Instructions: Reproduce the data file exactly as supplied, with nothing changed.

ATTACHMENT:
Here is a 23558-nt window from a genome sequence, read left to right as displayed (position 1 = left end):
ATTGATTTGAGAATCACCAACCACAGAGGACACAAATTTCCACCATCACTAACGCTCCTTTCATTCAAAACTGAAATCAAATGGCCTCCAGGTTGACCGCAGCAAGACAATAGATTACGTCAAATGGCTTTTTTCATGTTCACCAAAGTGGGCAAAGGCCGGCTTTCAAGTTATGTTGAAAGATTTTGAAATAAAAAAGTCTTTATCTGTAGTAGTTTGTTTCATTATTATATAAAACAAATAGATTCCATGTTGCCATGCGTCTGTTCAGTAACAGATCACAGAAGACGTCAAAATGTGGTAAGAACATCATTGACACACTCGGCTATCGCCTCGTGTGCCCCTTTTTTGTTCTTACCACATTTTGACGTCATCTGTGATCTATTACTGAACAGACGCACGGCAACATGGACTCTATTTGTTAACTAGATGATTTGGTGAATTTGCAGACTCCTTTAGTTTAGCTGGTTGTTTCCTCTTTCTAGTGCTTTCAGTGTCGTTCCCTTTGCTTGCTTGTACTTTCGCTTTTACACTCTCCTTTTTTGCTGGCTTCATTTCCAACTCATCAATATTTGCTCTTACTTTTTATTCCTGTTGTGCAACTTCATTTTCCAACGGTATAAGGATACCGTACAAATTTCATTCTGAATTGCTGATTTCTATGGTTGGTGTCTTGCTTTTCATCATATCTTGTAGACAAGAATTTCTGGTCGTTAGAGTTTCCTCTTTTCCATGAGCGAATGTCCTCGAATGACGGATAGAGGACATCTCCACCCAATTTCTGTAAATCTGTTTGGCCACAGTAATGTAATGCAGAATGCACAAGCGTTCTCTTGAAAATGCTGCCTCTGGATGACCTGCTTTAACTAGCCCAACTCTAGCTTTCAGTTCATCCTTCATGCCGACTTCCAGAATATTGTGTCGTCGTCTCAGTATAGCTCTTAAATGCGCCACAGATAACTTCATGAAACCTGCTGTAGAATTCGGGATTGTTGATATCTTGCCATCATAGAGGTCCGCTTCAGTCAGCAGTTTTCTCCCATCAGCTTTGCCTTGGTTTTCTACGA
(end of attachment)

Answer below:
Here is a 23558-nt window from a genome sequence, read left to right as displayed (position 1 = left end):
ATTGATTTGAGAATCACCAACCACAGAGGACACAAATTTCCACCATCACTAACGCTCCTTTCATTCAAAACTGAAATCAAATGGCCTCCAGGTTGACCGCAGCAAGACAATAGATTACGTCAAATGGCTTTTTTCATGTTCACCAAAGTGGGCAAAGGCCGGCTTTCAAGTTATGTTGAAAGATTTTGAAATAAAAAAGTCTTTATCTGTAGTAGTTTGTTTCATTATTATATAAAACAAATAGATTCCATGTTGCCATGCGTCTGTTCAGTAACAGATCACAGAAGACGTCAAAATGTGGTAAGAACATCATTGACACACTCGGCTATCGCCTCGTGTGCCCCTTTTTTGTTCTTACCACATTTTGACGTCATCTGTGATCTATTACTGAACAGACGCACGGCAACATGGACTCTATTTGTTAACTAGATGATTTGGTGAATTTGCAGACTCCTTTAGTTTAGCTGGTTGTTTCCTCTTTCTAGTGCTTTCAGTGTCGTTCCCTTTGCTTGCTTGTACTTTCGCTTTTACACTCTCCTTTTTTGCTGGCTTCATTTCCAACTCATCAATATTTGCTCTTACTTTTTATTCCTGTTGTGCAACTTCATTTTCCAACGGTATAAGGATACCGTACAAATTTCATTCTGAATTGCTGATTTCTATGGTTGGTGTCTTGCTTTTCATCATATCTTGTAGACAAGAATTTCTGGTCGTTAGAGTTTCCTCTTTTCCATGAGCGAATGTCCTCGAATGACGGATAGAGGACATCTCCACCCAATTTCTGTAAATCTGTTTGGCCACAGTAATGTAATGCAGAATGCACAAGCGTTCTCTTGAAAATGCTGCCTCTGGATGACCTGCTTTAACTAGCCCAACTCTAGCTTTCAGTTCATCCTTCATGCCGACTTCCAGAATATTGTGTCGTCGTCTCAGTATAGCTCTTAAATGCGCCACAGATAACTTCATGAAACCTGCTGTAGAATTCGGGATTGTTGATATCTTGCCATCATAGAGGTCCGCTTCAGTCAGCAGTTTTCTCCCATCAGCTTTGCCTTGGTTTTCTACGA